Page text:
- Some automobile manufacturers make a model they call a brougham. It's usually a distinguished, more expensive model. At one time broughams were built with no roof over the chauffeur's section. It was quite a snazzy-looking car, even though the chauffeur had a problem when it rained.The car style derived from a carriage style. The horse-drawn brougham was one of the most popular styles during the days before the gasolinefired motor. It consisted of a four-wheel carriage—a closed, low-slung cab for two passengers—drawn by one horse, with the driver's seat high above the wheels. It was named in honor of Henry Peter Brougham, Baron Brougham and Vaux (1778-1868), a leading legal reformer in the nineteenth century. Brougham, born in Scotland, was a versatile and brilliant man—a noted lawyer, orator, politician, writer, and a remarkable wit. He was most remembered for his defense of Queen Caroline against the charge of her husband, the regent and later King George IV, that she was guilty of adultery.Some people say that the four-wheeled carriage with an open driver's seat got its name because Brougham was frequently seen in this "garden chair on wheels," often in the company of Disraeli or Gladstone. As they drove by, the townspeople would say, "There goes Brougham." It didn't take long before the vehicle itself was called a brougham after its distinguished occupant.The brougham became a public service vehicle and was London's most popular means of transport until eclipsed by the hansom cab.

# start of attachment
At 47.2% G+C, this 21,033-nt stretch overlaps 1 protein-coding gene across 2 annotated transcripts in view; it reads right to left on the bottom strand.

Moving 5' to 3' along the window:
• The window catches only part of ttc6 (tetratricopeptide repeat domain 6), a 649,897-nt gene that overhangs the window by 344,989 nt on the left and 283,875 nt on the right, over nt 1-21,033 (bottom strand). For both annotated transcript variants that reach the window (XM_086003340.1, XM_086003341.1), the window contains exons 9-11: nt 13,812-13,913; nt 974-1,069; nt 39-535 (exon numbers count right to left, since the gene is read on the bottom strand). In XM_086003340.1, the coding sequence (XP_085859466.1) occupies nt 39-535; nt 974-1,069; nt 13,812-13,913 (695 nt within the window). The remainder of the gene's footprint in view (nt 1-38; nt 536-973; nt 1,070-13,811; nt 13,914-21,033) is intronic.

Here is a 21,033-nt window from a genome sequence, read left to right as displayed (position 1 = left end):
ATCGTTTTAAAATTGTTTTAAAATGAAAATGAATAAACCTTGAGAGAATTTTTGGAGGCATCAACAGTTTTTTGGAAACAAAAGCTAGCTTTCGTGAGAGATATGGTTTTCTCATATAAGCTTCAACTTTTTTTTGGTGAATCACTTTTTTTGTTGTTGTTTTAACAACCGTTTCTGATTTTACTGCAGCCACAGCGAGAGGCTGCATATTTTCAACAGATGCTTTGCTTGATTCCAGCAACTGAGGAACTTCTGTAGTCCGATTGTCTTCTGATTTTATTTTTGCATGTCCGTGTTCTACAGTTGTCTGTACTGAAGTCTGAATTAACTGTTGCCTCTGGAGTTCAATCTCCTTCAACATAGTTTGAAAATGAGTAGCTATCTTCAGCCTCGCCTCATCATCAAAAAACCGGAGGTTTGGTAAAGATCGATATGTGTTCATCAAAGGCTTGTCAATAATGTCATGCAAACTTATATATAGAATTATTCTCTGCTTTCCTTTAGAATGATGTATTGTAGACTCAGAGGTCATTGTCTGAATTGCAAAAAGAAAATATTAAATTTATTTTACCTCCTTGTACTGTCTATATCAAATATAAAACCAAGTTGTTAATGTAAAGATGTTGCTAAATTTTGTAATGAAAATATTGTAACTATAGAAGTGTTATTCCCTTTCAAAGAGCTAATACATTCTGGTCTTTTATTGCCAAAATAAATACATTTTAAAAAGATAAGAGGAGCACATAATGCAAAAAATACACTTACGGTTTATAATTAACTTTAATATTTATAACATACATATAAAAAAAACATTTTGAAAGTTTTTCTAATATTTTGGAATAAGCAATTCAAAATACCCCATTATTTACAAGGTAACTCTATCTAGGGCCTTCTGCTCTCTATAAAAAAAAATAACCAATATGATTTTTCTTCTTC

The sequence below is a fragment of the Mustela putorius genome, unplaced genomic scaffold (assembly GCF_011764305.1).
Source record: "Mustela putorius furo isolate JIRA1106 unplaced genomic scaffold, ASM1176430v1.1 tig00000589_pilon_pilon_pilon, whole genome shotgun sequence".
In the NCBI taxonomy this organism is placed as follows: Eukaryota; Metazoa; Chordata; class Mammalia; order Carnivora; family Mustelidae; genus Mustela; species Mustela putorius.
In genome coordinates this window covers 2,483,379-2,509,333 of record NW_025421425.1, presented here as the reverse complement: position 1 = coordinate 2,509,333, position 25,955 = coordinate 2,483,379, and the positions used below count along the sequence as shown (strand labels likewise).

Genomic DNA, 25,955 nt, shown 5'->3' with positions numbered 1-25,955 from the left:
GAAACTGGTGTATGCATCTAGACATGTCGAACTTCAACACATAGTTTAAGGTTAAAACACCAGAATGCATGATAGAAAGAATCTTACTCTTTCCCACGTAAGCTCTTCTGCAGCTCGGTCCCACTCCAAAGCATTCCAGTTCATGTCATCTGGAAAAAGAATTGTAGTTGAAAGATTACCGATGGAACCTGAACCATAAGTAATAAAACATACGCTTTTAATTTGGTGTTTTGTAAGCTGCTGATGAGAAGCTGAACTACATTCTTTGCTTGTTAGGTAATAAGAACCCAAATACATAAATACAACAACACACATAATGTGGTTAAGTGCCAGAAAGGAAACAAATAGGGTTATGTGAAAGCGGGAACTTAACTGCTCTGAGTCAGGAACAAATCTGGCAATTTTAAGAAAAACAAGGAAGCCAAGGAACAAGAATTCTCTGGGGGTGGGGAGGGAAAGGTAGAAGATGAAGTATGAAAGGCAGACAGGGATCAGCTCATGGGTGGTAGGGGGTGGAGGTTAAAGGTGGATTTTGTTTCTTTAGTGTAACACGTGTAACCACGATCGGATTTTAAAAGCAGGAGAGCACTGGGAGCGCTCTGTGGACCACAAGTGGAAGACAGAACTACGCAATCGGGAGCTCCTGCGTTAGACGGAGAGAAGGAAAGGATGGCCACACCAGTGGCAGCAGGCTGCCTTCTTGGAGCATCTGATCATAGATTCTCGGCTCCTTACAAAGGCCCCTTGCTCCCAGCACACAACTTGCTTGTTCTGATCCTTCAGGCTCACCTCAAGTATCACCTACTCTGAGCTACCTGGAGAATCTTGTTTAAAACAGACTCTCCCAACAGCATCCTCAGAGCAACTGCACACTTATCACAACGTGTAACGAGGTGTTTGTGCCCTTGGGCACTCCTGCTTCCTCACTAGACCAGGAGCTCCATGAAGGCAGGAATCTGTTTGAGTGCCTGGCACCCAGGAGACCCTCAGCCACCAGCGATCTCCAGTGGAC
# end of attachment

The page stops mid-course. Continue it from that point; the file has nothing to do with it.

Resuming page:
Dictionary of eponyms. Morton S. Freeman. 2013.